The world leaders left the G7 Summit in Cornwall yesterday promising “a green revolution”. But will their pledge actually translate into meaningful action?
Leaders from the Group of Seven wealthy democracies ended their summit in Cornwall with a communiqué that, on first reading, looks robust but whose language, on another reading, feels a bit slippery. This is particularly the case with the climate crisis.
The joint communiqué said G7 leaders supported “a green revolution that creates jobs, cuts emissions and seeks to limit the rise in global temperatures to 1.5 degrees” above pre-industrial times. And they recognised that coal power generation is the “single biggest cause of greenhouse gas emissions”. So far, so good.
But the leaders failed, for example, to set an end date on coal’s use in power generation. And they rejected a proposal to stop the production of diesel and petrol cars, and they barely got to the multi-billion dollar bill the developing world claimed to bring its own emissions down.
The EU presence wanted the summit to address carbon leakage – heavy polluters moving to other countries to escape higher emission standards – but only got an acknowledgement of the problem from other G7 leaders. So, the bloc’s forging ahead with a plan to levy high-emissions imports, which is good for the climate but isn’t an example of the broader, more effective international cooperation that the summit was meant to generate.
Right after the summit finished, Extinction Rebellion (XR) activists parked a van – covered with a banner that read “Still Drowning in Promises: Act Now” – across a road near the venue. It was a protest against what they called a “pathetic” climate outcome, but, by the time the van got there, G7 leaders had already left; some by air.
The discord plays into China’s hands. The country is the world’s largest emitter of greenhouse gases. It’s also the biggest coal consumer. It called the International Energy Agency’s recent report, which focused on ending the use of coal, unrealistic and said it doesn’t make allowances for developing countries.
China will seize on the summit’s non-position on coal for the UN’s big climate conference – COP26 – in November in Glasgow. Unless Italy, which hosts the G20 in October, can salvage a coherent message before then. It would be good news for Boris Johnson, who hosted last weekend’s summit and, on the climate, said, “I’m not going to pretend that our work is done.”
Science and Tech
A large share of China’s economic activity – trillions of dollars – is concentrated along its east coast, including $974 billion in Shanghai alone. Historically, this has been a good thing for the east coast. But, if sea levels rise as they’re predicted to because of climate change, then big problems lie ahead. TheFinancial Times (£) mapped fine-grained economic output and population data against projections of rising oceans for the year 2100, and found that some of the country’s – in fact, world’s – leading commercial hubs could suffer from higher tides and annual flooding, unless greenhouse gas emissions are cut drastically. China is one of the world’s leading greenhouse gas emitters. Its president, Xi Jinping, pledged “carbon neutrality” by 2060. By then, some of his country may already be underwater.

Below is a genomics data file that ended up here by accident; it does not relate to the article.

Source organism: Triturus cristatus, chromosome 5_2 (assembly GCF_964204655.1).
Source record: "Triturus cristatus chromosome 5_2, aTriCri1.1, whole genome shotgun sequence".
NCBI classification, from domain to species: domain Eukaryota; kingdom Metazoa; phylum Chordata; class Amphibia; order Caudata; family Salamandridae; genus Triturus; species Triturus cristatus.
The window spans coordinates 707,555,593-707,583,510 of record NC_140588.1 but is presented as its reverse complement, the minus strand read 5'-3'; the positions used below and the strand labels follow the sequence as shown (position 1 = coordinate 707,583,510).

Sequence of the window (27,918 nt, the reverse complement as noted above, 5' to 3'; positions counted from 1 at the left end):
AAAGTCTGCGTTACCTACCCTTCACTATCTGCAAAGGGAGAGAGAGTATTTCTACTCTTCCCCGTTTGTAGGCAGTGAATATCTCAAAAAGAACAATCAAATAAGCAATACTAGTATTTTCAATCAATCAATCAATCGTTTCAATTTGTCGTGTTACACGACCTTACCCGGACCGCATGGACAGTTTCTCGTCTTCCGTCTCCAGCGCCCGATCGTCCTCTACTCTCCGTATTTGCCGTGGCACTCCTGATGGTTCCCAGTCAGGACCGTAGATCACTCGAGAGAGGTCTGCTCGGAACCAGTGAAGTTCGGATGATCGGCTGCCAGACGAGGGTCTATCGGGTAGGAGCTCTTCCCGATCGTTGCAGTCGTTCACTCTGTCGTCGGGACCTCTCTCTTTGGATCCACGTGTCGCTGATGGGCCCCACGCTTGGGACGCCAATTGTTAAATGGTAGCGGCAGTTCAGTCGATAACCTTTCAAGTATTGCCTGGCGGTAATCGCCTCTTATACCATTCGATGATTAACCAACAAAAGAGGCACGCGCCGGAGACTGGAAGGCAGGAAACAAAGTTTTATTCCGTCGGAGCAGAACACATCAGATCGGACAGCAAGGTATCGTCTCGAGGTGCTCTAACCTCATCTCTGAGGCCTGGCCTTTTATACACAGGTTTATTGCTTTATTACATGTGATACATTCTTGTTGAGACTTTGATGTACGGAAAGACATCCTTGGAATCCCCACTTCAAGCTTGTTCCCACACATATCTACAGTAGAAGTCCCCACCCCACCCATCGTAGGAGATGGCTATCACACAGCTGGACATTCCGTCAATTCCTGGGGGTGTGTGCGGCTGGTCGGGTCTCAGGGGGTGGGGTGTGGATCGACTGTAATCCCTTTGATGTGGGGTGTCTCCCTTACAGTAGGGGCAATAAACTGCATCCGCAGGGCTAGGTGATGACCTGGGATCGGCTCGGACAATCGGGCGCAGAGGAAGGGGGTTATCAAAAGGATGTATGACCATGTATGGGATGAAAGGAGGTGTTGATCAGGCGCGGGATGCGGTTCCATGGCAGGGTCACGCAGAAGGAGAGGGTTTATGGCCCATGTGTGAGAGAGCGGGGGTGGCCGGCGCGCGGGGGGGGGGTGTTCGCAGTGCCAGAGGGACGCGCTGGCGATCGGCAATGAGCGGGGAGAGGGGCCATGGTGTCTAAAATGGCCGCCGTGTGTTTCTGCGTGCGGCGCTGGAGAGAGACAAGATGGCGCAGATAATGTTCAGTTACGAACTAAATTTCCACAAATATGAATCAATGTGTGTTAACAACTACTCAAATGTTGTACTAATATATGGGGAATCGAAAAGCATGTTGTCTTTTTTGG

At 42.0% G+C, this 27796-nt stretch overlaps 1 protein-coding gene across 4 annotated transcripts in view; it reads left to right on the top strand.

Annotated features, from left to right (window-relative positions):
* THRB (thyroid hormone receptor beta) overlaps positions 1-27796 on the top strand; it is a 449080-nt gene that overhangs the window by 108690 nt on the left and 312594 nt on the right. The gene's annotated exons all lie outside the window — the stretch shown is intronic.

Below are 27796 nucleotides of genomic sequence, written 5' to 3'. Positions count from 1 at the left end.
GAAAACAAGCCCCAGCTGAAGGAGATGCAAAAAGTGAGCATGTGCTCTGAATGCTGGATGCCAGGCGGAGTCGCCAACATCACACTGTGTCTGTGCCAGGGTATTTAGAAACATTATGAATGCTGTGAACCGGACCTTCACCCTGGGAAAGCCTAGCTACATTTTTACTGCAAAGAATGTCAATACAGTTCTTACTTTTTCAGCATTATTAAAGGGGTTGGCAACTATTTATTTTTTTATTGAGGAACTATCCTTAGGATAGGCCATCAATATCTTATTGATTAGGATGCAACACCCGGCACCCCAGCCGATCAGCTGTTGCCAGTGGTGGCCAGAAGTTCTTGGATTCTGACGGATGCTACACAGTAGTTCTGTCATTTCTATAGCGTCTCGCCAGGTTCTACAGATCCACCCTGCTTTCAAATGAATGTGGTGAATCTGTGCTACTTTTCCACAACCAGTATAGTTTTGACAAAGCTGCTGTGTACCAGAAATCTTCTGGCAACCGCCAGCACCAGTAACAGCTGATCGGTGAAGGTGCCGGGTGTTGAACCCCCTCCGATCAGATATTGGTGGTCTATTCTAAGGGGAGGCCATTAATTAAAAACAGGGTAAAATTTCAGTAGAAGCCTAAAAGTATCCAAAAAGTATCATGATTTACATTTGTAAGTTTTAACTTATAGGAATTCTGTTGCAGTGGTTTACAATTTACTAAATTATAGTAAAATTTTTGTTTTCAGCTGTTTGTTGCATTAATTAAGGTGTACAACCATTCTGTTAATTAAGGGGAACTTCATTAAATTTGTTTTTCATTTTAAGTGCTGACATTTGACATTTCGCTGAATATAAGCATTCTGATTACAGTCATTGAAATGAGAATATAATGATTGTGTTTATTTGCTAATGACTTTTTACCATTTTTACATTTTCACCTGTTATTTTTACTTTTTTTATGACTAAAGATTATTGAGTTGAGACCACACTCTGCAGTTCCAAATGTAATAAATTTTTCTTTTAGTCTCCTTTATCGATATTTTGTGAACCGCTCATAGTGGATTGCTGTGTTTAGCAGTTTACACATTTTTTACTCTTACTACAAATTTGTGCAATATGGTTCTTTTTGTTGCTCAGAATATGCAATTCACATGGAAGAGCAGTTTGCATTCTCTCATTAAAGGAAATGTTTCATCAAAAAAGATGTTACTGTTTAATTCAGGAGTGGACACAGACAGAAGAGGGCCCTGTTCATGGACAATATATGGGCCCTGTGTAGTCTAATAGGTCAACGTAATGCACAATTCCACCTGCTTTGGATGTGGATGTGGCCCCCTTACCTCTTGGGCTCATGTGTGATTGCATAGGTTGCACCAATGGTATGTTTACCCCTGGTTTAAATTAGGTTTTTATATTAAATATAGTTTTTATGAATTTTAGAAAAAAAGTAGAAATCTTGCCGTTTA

Germany’s Green Party vowed to transform the country’s economy and accelerate its transition to carbon neutrality within the next 20 years, in an election manifesto it adopted on Sunday. Annalena Baerbock, the party’s candidate for chancellor, or head of government, said she wanted to turn Germany into a “socio-ecological market economy” by which she meant that companies that became carbon-neutral and localised their production would receive state compensation. Greens often make these promises, but are almost always too far from power to implement them. Baerbock may be different. Her party rode a wave of popularity during a state election last weekend but, after fierce attacks from the centre-right Christian Democrats and centre-left Social Democrats, registered sixth place. They’re now tracking at 22 per cent in the polls, compared to the ruling Christian Democrats’ 28 per cent.
In Switzerland’s system of direct democracy, many issues are settled with referendums, including ones as big as climate change. Swiss voters narrowly rejected – 51 versus 49 per cent – the government’s plans for a car fuel subsidy and a tax on air tickets. The measures were designed to help the country meet its targets under the Paris Agreement on climate change: cut greenhouse gas emission to half their 1990 levels by 2030. Voters were worried about the measures’ impact on the economy, as it tries to recover from Covid restrictions. The vote makes it, environment minister Simonette Sommaruga said, “very difficult” for Switzerland to reach its climate goals.
Spirit of Green
There are plenty of proposals for stopping or slowing global warming, and there are plenty of books about it, too. Here’s a new one that’s worth your time. The Spirit of Green was written by William Nordhaus, an esteemed economics professor at Yale University, and Nobel prize winner for his work on climate change. In the book he argues, quite simply and effectively, that there’s a “twin set of policies” to address the climate crisis: “One is carbon pricing and one is strong support for low-carbon technologies.” Both are necessary, neither is sufficient alone. Carbon pricing – really, a tax on carbon – isn’t enough to incentivise carbon-cutting technology – that needs direct government support. In the complex debate and recurrent summits around the climate crisis, it’s easier to forget that it all comes down to these twin policies. Nordhaus, by the way, thinks carbon neutrality by 2050 is “largely aspirational and not practical”.
Thanks for reading.
Paul Caruana Galizia
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